A case crossover study of triggers for hand injuries in commercial fishing
- 1Division of Occupational and Environmental Medicine, Duke University Medical Center, Durham, NC, USA
- 2Department of Epidemiology, School of Public Health, The University of North Carolina, Chapel Hill, NC, USA
- 3Departments of Environmental Sciences and Engineering, School of Public Health, The University of North Carolina, Chapel Hill, NC, USA
- 4Department of Environmental and Occupational Health, School of Public Health, The University of Nevada, Reno, NV, USA
- 5Department of Orthopaedics, School of Medicine, The University of North Carolina, Chapel Hill, NC, USA
- 6The Injury Prevention Research Center, The University of North Carolina, Chapel Hill, NC, USA
- Dr Kristen L Kucera, Division of Occupational and Environmental Medicine, Department of Community and Family Medicine, Duke University Medical Center, 2200 W Main St, Suite 700, Durham, NC 27705, USA;
- Accepted 19 September 2007
- Published Online First 10 October 2007
Objectives: Previous studies estimate hand and wrist injuries are common in commercial fishing. Risk factors including working with catch, handling gear and slips or falls, have been identified from activity and injury contact reports, but no studies have examined the influence of transient risk factors, or triggers. This case crossover study design was conducted to investigate triggers for acute hand trauma in commercial fishing.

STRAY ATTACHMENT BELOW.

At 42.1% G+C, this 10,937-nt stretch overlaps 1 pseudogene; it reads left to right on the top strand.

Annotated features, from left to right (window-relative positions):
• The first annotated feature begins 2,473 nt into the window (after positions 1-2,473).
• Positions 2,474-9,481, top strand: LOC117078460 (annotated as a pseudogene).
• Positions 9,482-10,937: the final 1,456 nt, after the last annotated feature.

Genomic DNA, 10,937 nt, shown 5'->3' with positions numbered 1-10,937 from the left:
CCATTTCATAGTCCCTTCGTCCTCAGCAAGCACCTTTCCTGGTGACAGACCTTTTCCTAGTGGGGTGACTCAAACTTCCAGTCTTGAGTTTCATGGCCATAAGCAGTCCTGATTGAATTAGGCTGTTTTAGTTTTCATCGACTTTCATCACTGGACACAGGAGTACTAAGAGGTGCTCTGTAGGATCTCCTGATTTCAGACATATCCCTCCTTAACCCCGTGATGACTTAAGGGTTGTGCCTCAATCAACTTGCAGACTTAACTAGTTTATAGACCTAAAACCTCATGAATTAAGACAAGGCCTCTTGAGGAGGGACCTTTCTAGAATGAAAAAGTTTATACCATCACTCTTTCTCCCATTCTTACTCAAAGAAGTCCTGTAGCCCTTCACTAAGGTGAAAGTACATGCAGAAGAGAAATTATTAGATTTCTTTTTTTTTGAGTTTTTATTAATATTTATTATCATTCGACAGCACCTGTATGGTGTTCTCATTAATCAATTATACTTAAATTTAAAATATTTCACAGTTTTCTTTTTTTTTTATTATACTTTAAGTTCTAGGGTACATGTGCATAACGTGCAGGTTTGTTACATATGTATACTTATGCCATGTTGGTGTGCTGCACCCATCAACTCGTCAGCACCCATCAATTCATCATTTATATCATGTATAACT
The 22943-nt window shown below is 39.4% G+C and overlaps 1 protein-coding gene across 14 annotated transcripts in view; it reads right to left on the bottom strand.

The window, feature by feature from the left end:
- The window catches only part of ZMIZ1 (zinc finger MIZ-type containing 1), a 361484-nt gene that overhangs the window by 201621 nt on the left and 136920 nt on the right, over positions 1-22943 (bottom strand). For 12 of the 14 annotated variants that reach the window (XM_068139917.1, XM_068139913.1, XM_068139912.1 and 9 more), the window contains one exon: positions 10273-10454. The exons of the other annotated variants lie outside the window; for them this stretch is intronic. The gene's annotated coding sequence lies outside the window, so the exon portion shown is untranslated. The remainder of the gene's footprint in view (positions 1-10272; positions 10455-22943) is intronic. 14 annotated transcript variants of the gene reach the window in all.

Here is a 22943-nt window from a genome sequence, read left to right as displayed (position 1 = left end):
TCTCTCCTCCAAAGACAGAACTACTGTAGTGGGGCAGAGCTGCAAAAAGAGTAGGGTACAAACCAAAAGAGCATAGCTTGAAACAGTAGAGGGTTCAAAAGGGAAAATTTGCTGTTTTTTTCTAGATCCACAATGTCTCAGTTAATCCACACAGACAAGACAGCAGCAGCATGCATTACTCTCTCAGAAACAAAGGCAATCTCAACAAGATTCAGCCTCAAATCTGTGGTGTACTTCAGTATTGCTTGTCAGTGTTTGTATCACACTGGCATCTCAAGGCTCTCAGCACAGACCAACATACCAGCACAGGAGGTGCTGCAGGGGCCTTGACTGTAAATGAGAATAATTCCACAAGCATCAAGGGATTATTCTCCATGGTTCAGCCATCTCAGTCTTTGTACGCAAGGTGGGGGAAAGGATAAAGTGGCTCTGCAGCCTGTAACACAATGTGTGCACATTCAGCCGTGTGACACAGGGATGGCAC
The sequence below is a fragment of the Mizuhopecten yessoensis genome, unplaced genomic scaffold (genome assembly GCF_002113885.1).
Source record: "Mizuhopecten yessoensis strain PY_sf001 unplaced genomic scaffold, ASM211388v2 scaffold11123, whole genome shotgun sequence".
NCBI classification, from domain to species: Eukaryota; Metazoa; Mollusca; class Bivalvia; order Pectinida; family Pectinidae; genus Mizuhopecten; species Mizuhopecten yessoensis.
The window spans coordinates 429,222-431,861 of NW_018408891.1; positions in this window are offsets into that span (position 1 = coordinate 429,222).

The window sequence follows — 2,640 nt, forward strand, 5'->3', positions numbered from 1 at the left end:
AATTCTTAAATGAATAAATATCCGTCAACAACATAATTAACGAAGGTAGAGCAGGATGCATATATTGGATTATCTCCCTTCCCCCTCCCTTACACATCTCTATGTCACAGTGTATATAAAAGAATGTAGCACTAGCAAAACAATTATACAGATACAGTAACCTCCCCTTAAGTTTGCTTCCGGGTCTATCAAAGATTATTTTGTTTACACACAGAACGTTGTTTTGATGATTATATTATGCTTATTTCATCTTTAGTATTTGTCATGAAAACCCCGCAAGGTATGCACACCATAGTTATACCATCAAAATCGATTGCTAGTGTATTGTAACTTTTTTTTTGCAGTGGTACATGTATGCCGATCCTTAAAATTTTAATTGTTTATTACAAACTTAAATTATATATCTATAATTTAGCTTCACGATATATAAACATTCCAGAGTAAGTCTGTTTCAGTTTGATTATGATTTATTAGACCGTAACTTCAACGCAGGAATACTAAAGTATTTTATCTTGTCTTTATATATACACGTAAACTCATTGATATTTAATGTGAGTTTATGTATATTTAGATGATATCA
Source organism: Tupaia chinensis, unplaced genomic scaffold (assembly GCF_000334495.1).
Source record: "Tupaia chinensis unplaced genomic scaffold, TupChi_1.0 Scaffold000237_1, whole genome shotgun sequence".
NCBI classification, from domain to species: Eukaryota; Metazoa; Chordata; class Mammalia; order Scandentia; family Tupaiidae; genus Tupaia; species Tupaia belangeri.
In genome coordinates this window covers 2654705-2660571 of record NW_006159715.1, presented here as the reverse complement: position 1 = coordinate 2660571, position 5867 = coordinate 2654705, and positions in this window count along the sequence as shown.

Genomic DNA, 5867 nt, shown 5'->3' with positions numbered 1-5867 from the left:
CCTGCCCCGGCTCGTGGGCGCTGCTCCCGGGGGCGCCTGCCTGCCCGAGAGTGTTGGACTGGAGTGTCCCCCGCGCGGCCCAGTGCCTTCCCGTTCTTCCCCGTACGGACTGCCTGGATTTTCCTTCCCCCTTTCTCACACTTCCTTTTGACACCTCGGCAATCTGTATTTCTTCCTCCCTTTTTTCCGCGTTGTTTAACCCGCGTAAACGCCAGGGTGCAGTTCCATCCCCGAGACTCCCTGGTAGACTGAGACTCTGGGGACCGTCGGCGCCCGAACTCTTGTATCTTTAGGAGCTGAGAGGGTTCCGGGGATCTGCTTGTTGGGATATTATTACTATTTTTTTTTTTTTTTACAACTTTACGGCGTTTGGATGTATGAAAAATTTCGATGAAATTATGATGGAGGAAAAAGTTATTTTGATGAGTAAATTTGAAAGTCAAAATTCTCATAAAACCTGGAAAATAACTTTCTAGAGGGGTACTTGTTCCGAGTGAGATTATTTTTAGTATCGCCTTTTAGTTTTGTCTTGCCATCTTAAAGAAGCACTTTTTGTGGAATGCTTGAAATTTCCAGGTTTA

Methods: A case crossover study was nested within a previously established prospective cohort of 217 southeastern United States commercial fishermen followed from April 1999 through October 2001. Hand injury cases and controls were matched using three control selection strategies. Odds ratios (OR) and 95% confidence intervals (95% CI) were calculated to determine if transient risk factors such as glove use, engaging in more than one type of fishing, maintenance activities and other covariates of interest increased the risk of occupational traumatic hand/wrist/digit injuries.
Results: 21% (46/217) of fishermen reported one or more hand/wrist/digit injuries, yielding 65 eligible cases. Performing maintenance work (any vs none) (OR 3.1, 95% CI 1.8 to 5.5) and using multiple types of fishing equipment in comparison to using only one type (OR 1.9, 95% CI 0.9 to 3.8) were associated with increased risk of hand/wrist/digit injury. There was no evidence glove use was protective (any vs none) for hand/wrist/digit injury (OR 0.9, 95% CI 0.5 to 1.7).
Conclusions: The case crossover design is a useful method to determine triggers of commercial fishing-related hand/wrist/digit injuries. Maintenance work was strongly associated with hand/wrist/digit injury for these fishermen.
▸ An additional figure is published online only at http://oem.bmj.com/content/vol65/issue5
Competing interests: None.